It is always recommended to run a cavitation software program to determine if cavitation will be a problem, and this should be a program specific to the manufacturer’s valve. Generic programs are available but do not account for the actual body shape of the valve.  

Options to customize 

The real advantage of diaphragm-actuated globe valves is that one can have a pilot system tailored to a specific application. Numerous features can be added to give a custom solution that provides real operational benefits.  

Stainless steel pilot systems are popular and the price differences to brass/bronze or copper is not restrictive, and it should last longer, particularly in harsher environments. Pilot systems can be installed on either side of the control valve so give some thought to the location for accessibility with ladders and also clearance for maintenance. Pilot tubing is frequently stepped on or knocked because of poor placement - with a little forethought, this is avoidable.  

The pilot system should always be installed with a strainer and can be a flow clean, internal style, or an external Y-strainer style. In tough applications, a water filter can be used. Pilot isolating valves are vital for maintenance and troubleshooting of the valve - even on the smallest of valve sizes.  

Consider other options. A valve position indicator is very useful for operations personnel as it gives the ability to see the exact position of the valve during operation. If a remote signal is required this can be upgraded to a position transmitter, supplying a 4-20 mA signal via SCADA or a limit switch can be added to give an output for a position transmitter. Pressure transmitters can be added to give 4-20mA signals for both inlet and outlet pressures. This option is useful if the intention is to utilize a pressure management program in the future.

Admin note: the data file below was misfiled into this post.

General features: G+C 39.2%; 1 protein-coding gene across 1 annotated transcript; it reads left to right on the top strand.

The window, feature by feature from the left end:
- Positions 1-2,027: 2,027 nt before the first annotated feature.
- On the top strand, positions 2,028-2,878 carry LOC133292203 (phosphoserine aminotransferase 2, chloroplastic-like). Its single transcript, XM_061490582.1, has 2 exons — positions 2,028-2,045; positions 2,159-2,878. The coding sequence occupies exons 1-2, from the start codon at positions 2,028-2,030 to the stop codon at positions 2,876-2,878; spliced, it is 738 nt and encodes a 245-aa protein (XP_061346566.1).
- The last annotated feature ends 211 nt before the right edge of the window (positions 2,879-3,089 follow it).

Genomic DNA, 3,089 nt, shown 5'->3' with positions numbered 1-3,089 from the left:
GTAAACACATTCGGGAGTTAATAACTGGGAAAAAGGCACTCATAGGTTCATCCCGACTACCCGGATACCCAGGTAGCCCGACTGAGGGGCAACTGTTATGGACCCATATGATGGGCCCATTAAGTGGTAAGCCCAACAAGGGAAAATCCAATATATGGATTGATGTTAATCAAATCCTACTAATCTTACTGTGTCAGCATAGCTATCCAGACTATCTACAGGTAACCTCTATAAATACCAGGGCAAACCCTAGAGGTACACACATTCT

Also, consider options to give more system control. A second pilot control can be added to give the ability to have upstream pressure sustaining. This is very useful in situations where there is a need to protect the upstream from being starved of pressure by high downstream demand. If downstream surge could be an issue, a downstream surge pilot can be added to the reducing valve that will close the control valve quickly should the downstream pressure rise slightly above the pressure reducing pilot set point.  

Some manufacturers will offer package solutions, for example, the Cla-Val Model XP2F offers full instrumentation that includes upstream pressure, downstream pressure, valve position, instantaneous flow, and totalized flow. When deployed across the system network the XP2F package allows for insight into pressure, leakage, flow and system distribution management. The inlet pressure, outlet pressure, valve position, flow, and totalized flow can be retransmitted to SCADA or the AMI System and logged to the internal SD Card. 

The possibilities of the additions are numerous and specific requirements should be discussed with the control valve supplier to ensure you get the full benefit of all that is available.  

Design Layout of the valve station 

There are some key items that every valve station requires, namely isolating valves, upstream and downstream of the control valves. These are required to allow maintenance for isolating the control valve when it is necessary to work on the control valve. These valves can be either butterfly valves or gate valves and can be installed with handwheels or operating nuts depending on whether it is required to operate these valves from above ground. Most utilities will use non-rising stem gate valves as these are the valves that are typically located throughout the network so everyone is familiar with them, however, if space or cost is an issue, butterfly valves can be used, as long as there is space between the butterfly and the control valve to allow for clearance for any equipment in the control valve such as insertion strainers or flow meters.